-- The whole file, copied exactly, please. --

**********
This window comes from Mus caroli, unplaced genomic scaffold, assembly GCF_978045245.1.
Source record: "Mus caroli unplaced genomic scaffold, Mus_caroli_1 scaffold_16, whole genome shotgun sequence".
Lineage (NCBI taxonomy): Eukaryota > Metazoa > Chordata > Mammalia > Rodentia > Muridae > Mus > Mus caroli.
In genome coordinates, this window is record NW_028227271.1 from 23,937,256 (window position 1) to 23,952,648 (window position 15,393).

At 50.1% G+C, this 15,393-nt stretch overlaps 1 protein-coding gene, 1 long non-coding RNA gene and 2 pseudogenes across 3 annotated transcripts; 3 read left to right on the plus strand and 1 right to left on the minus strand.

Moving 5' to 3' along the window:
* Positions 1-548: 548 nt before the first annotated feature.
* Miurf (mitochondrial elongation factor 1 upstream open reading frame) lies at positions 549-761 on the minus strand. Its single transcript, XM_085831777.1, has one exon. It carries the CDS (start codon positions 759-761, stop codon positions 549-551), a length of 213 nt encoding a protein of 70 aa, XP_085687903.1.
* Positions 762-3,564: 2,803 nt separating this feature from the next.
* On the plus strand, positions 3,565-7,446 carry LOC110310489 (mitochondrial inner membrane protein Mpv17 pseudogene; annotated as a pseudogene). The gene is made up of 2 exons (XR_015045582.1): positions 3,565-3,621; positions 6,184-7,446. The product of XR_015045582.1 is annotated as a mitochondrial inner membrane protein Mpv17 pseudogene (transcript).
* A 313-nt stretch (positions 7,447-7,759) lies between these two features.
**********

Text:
This window comes from Mus caroli, unplaced genomic scaffold, assembly GCF_978045245.1.
Source record: "Mus caroli unplaced genomic scaffold, Mus_caroli_1 scaffold_16, whole genome shotgun sequence".
Lineage (NCBI taxonomy): Eukaryota > Metazoa > Chordata > Mammalia > Rodentia > Muridae > Mus > Mus caroli.
In genome coordinates, this window is record NW_028227271.1 from 23,937,256 (window position 1) to 23,952,648 (window position 15,393).

At 50.1% G+C, this 15,393-nt stretch overlaps 1 protein-coding gene, 1 long non-coding RNA gene and 2 pseudogenes across 3 annotated transcripts; 3 read left to right on the plus strand and 1 right to left on the minus strand.

Moving 5' to 3' along the window:
* Positions 1-548: 548 nt before the first annotated feature.
* Miurf (mitochondrial elongation factor 1 upstream open reading frame) lies at positions 549-761 on the minus strand. Its single transcript, XM_085831777.1, has one exon. It carries the CDS (start codon positions 759-761, stop codon positions 549-551), a length of 213 nt encoding a protein of 70 aa, XP_085687903.1.
* Positions 762-3,564: 2,803 nt separating this feature from the next.
* On the plus strand, positions 3,565-7,446 carry LOC110310489 (mitochondrial inner membrane protein Mpv17 pseudogene; annotated as a pseudogene). The gene is made up of 2 exons (XR_015045582.1): positions 3,565-3,621; positions 6,184-7,446. The product of XR_015045582.1 is annotated as a mitochondrial inner membrane protein Mpv17 pseudogene (transcript).
* A 313-nt stretch (positions 7,447-7,759) lies between these two features.